Why? Because Facebook doesn’t view itself as a conventional news provider and has no rubric for fact-checking its news content: it can take up to 13 hours for stories about Hillary Clinton eating babies barbecued for her by Barack Obama to be taken down – and in that time Christ knows how many people will have not only given them credence, but also liked or shared them, so passing on the contagion. The result has been something digital analysts describe as a “filter bubble”, a sort of virtual helmet that drops down over your head and ensures that you receive only the sort of news you’re already fit to be imprinted with. Back in the days when everyone read the print edition of the New York Times this sort of manipulation was, it is argued, quite impossible; after all, the US media historically made a fetish of fact-checking, an editorial process that is pretty much unknown in our own press. Why, I’ve published short stories in American magazines and newspapers and had fact-checkers call me up to confirm the veracity of my flights of fancy. No, really.

In psychology, the process by which any given individual colludes in the creation of a personalised “filter bubble” is known as confirmation bias: we’re more inclined to believe the sort of things that validate what we want to believe – and by extension, surely, these are likely to be the sorts of beliefs we want to share with others. It seems to me that the big social media sites, while perhaps blowing up more and bigger filter bubbles, can scarcely be blamed for the confirmation bias. Nor – as yet – have they wreaked the sort of destruction on the world that has burst from the filter bubble known as “Western civilisation” – one that was blown into being by the New York Times, the BBC and all sorts of highly respected media outlets over many decades.

Societies that are both dominant and in the ascendant always imagine their belief systems and the values they enshrine are the best ones. You have only to switch on the radio and hear our politicians blithering on about how they’re going to get both bloodthirsty sides in the Syrian Civil War to behave like pacifist vegetarians in order to see the confirmation bias hard at work.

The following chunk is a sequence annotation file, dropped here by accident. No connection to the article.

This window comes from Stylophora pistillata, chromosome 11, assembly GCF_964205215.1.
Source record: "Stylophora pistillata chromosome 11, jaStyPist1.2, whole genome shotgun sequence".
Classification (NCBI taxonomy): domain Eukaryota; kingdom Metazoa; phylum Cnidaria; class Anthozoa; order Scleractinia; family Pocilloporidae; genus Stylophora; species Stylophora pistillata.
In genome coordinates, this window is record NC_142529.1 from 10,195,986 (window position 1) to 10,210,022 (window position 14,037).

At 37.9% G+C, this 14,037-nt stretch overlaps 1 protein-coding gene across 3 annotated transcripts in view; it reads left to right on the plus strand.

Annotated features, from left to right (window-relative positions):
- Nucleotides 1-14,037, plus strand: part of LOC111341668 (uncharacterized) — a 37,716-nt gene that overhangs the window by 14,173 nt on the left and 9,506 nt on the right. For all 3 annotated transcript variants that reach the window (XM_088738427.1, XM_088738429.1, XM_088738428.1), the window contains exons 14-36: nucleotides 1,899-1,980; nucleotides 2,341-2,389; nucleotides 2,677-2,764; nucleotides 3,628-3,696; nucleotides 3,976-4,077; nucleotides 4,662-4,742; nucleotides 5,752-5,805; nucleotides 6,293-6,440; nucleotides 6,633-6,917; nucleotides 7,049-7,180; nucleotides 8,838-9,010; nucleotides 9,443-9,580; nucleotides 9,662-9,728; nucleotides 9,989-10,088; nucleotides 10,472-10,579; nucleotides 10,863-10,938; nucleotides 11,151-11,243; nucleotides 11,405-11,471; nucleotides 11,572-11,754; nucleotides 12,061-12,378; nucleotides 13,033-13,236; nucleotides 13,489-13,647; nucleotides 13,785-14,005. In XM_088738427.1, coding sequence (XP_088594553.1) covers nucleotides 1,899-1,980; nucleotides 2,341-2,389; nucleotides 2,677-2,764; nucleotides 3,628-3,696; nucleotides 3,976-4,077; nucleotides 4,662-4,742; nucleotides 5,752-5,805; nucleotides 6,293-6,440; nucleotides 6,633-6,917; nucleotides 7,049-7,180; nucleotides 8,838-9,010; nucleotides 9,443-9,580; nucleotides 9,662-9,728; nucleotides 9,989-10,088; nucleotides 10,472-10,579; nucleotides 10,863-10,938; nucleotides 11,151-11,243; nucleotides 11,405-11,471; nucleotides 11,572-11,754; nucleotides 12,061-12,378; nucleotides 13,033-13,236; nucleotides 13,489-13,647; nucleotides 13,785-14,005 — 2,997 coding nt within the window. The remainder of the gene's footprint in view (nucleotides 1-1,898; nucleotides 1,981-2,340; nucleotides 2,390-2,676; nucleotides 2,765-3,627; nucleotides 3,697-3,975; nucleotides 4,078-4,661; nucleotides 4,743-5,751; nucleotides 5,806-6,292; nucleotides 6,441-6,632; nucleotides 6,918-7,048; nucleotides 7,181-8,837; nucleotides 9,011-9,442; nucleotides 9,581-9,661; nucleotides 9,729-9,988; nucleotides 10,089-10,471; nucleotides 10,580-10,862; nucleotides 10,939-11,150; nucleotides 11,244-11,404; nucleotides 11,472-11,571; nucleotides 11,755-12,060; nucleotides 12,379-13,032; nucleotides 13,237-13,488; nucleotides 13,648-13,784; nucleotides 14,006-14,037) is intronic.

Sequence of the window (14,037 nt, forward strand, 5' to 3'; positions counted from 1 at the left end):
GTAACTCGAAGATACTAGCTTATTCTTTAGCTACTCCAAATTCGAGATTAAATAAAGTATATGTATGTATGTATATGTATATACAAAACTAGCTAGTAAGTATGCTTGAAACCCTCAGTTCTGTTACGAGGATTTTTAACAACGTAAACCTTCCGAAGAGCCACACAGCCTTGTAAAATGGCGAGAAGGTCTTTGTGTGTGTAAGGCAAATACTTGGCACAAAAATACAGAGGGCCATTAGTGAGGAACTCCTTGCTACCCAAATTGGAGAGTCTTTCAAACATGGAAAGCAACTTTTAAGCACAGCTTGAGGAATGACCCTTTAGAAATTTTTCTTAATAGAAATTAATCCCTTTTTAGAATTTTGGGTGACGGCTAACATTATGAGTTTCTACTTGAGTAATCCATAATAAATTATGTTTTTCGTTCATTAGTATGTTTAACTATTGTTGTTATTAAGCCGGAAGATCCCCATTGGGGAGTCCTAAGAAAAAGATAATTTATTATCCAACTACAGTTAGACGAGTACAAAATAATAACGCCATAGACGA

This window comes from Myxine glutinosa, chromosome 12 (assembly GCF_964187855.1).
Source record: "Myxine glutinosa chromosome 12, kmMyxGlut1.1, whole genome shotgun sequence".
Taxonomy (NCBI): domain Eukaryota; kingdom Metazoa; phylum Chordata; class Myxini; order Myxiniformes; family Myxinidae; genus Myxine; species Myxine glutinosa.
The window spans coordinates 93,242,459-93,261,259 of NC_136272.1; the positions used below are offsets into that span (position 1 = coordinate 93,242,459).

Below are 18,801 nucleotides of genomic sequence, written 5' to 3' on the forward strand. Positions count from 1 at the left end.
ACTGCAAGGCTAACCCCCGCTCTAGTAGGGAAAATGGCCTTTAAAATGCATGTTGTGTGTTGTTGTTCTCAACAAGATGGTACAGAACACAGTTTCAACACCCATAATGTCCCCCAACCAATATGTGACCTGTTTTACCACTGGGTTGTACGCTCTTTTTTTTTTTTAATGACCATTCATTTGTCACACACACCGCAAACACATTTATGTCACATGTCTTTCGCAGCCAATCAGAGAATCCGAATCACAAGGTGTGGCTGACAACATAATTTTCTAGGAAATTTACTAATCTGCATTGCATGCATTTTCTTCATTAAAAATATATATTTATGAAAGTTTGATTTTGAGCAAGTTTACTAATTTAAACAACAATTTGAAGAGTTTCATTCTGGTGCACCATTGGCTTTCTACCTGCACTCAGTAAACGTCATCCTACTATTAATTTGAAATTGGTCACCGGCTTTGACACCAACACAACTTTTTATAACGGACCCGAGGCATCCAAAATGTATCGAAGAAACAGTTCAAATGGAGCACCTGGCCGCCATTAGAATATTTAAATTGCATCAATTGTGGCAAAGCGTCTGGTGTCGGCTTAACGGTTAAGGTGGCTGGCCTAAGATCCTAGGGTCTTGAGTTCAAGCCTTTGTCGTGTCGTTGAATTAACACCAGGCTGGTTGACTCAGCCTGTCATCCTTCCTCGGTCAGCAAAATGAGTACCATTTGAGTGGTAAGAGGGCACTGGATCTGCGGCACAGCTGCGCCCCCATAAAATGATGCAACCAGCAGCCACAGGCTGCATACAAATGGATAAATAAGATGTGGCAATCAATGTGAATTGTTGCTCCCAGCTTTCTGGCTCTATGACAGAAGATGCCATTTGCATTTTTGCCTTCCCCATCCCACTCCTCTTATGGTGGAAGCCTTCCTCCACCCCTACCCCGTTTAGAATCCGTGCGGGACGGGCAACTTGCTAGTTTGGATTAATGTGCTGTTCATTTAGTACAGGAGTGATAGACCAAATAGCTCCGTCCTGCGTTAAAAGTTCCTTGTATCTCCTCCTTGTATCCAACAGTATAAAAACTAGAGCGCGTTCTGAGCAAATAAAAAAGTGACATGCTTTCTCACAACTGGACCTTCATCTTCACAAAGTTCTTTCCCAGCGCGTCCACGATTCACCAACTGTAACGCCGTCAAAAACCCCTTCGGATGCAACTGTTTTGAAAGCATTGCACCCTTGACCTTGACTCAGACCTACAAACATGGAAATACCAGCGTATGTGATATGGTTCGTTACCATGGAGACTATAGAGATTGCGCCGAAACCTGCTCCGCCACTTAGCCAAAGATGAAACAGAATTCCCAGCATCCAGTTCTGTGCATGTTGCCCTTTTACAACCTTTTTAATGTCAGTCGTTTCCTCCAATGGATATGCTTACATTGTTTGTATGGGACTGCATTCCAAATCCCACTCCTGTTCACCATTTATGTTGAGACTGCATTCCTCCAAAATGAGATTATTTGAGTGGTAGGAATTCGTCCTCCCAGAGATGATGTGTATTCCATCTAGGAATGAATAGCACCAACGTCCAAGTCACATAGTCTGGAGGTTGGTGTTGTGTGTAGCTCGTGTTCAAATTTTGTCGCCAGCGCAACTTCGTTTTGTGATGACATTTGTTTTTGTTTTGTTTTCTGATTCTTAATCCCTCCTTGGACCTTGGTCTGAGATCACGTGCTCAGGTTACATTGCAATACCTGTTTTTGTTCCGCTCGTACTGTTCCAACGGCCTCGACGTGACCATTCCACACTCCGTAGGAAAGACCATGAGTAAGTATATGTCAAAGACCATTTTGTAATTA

The Western belief – which has its roots in imperialism, but has bodied forth in the form of liberal humanism – that all is for the best in the world best described by the New York Times’s fact-checkers, is also a sort of filter bubble, haloing almost all of us in its shiny and translucent truth.

Religion? Obviously a good-news feed that many billions of the credulous rely on entirely. Science? Possibly the biggest filter bubble there is in the universe, and one that – if you believe Stephen Hawking – has been inflating since shortly before the Big Bang. After all, any scientific theory is just that: a series of observable (and potentially repeatable) regularities, a bubble of consistency we wander around in, perfectly at ease despite its obvious vulnerability to those little pricks, the unforeseen and the contingent. Let’s face it, what lies behind most people’s beliefs is not facts, but prejudices, and all this carping about algorithms is really the howling of a liberal elite whose own filter bubble has indeed been popped.

A television producer I know once joked that she was considering pitching a reality show to the networks to be called Daily Mail Hate Island. The conceit was that a group of ordinary Britons would be marooned on a desert island where the only news they’d have of the outside world would come in the form of the Daily Mail; viewers would find themselves riveted by watching these benighted folk descend into the barbarism of bigotry as they absorbed ever more factitious twaddle. But as I pointed out to this media innovator, we’re already marooned on Daily Mail Hate Island: it’s called Britain.

If people want to receive all their news from a single feed that constantly and consistently reinforces their beliefs, what are you going to do about it? The current argument is that Facebook’s algorithms reinforce political polarisation, but does anyone really believe better editing on the site will return our troubled present to some prelap­sarian past, let alone carry us forward into a brave new factual future? No, we’re all condemned to collude in the inflation of our own filter bubbles unless we actively seek to challenge every piece of received information, theory, or opinion. And what an exhausting business that would be . . . without the internet.

Will Self is an author and journalist. His books include Umbrella, Shark, The Book of Dave and The Butt. He writes the Madness of Crowds and Real Meals columns for the New Statesman.

This article first appeared in the 24 November 2016 issue of the New Statesman, Blair: out of exile